In general, the design criterion for controlling oil flow over the journal bearings is that the area of the first flow channel must be equal to or greater than the area of the third flow channel to provide predictable, pressurized, and metered oil flow to the journal bearings 44 and 46 and to the bearing lands 40 and 42. Moreover, to achieve the desired balance of oil flow over the journal bearings 44 and 46 within the third oil flow channel, care must be taken to regulate the size of the various oil flow paths within the third oil flow channel.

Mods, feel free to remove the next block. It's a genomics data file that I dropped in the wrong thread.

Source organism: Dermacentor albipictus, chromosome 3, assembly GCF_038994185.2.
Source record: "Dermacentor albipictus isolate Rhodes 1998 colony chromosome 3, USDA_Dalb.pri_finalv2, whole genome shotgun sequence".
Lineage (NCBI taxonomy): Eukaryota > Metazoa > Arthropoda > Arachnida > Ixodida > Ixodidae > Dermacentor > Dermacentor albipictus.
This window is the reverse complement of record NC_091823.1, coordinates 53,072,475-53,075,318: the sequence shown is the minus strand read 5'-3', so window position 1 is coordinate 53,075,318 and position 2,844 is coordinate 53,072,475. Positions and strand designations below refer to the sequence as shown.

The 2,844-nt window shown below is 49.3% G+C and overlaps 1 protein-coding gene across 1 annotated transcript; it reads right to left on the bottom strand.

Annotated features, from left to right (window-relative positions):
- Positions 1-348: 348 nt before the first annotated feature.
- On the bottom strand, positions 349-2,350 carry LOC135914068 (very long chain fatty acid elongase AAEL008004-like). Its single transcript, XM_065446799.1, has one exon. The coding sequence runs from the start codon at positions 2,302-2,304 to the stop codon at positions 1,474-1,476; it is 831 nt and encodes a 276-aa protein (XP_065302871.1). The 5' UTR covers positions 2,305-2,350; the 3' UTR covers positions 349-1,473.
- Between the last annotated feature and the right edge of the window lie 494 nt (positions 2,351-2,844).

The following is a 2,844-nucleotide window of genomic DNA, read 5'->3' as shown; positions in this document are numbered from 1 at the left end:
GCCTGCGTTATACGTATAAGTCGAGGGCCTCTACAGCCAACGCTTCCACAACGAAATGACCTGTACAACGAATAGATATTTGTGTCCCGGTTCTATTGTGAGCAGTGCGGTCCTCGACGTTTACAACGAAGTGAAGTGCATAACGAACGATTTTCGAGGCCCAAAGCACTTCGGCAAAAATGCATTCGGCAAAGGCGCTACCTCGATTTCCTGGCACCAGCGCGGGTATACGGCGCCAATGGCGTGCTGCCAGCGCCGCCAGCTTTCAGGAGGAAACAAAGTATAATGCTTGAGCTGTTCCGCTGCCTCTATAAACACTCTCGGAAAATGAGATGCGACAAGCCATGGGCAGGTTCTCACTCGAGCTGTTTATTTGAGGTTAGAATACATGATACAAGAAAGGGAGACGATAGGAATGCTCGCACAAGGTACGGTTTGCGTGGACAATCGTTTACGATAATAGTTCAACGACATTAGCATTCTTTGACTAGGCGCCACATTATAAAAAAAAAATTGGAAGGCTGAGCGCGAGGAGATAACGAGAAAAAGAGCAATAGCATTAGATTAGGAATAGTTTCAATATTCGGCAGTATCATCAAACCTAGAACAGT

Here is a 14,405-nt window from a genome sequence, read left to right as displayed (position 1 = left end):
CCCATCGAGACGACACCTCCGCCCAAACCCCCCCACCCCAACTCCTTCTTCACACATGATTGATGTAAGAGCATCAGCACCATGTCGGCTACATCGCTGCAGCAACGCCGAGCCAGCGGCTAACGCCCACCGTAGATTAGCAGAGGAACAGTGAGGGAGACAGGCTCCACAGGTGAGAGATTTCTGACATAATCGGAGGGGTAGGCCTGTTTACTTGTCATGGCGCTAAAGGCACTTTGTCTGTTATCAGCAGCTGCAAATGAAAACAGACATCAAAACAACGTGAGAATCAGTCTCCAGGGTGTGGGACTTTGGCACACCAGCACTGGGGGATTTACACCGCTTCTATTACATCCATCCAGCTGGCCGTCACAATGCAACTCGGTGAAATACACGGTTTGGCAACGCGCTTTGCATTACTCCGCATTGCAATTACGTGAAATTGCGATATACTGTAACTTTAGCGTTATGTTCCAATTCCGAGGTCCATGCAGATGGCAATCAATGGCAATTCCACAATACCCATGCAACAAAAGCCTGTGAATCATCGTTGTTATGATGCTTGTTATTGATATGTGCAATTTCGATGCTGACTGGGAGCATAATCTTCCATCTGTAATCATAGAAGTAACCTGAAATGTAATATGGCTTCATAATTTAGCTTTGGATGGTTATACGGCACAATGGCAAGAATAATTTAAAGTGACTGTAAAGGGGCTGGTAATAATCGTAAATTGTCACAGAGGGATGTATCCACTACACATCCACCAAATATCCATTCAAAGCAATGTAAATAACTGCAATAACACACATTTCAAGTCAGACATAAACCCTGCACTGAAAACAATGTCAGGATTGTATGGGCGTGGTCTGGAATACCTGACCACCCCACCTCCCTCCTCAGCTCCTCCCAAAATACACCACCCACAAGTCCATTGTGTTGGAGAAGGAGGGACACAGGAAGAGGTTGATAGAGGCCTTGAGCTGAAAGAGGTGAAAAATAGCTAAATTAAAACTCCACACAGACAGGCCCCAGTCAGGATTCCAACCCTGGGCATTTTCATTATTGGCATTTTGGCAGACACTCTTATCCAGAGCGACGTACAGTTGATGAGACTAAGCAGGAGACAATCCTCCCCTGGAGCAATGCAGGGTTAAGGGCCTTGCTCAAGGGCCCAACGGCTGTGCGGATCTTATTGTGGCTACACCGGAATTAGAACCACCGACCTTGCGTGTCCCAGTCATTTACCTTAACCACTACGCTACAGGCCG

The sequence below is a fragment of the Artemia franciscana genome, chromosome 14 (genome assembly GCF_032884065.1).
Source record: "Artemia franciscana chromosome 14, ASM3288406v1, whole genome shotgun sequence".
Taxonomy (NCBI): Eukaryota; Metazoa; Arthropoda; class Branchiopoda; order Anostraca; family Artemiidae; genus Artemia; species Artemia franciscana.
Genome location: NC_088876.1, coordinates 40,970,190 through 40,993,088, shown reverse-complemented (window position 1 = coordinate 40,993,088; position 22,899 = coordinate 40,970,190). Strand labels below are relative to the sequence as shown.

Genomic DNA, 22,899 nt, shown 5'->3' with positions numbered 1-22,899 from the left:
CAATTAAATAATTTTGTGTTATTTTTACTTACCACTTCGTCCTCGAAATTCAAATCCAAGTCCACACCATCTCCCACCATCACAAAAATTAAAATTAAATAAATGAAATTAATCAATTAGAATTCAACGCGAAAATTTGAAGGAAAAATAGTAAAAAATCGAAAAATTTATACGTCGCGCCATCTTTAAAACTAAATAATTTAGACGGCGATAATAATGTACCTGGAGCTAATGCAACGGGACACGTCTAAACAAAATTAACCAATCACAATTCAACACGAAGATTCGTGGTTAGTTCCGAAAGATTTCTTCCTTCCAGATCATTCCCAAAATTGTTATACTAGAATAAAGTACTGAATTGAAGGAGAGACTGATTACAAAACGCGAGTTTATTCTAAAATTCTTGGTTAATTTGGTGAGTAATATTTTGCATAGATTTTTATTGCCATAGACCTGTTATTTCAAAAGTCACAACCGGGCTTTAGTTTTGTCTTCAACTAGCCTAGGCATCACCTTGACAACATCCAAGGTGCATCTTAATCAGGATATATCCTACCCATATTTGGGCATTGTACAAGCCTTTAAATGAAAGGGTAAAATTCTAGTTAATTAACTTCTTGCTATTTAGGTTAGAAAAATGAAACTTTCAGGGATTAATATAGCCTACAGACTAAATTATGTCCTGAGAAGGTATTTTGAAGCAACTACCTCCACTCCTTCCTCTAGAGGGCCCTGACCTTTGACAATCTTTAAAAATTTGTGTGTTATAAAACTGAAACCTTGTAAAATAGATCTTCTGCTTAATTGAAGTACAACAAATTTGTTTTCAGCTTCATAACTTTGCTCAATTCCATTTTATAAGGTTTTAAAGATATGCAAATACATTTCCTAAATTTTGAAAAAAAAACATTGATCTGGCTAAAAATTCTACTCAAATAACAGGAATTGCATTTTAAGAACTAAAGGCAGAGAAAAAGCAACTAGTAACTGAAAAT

The object within the third oil flow channel is to provide full 360 degree surrounding of the journal bearings 44 and 46 with a lubricating oil film so that no metal-to-metal contact is made, in order to achieve the desired long service life of the turbocharger bearing assembly. To achieve this, the clearance between the journal bearing inside diameter and the shaft 26, and the clearance between the journal bearing outside diameter and the bearing lands 40 and 42 are regulated to achieve a balanced flow under and over the journal bearings. In addition, to balance oil pressure on the axial ends of the journal bearings 44 and 46, an axial lubricant communication means is formed in the journal bearings. This axial lubricant communication means can take the form of an axial aperture through the bearing or an axial groove extending from the inboard end of the bearing to the outboard end.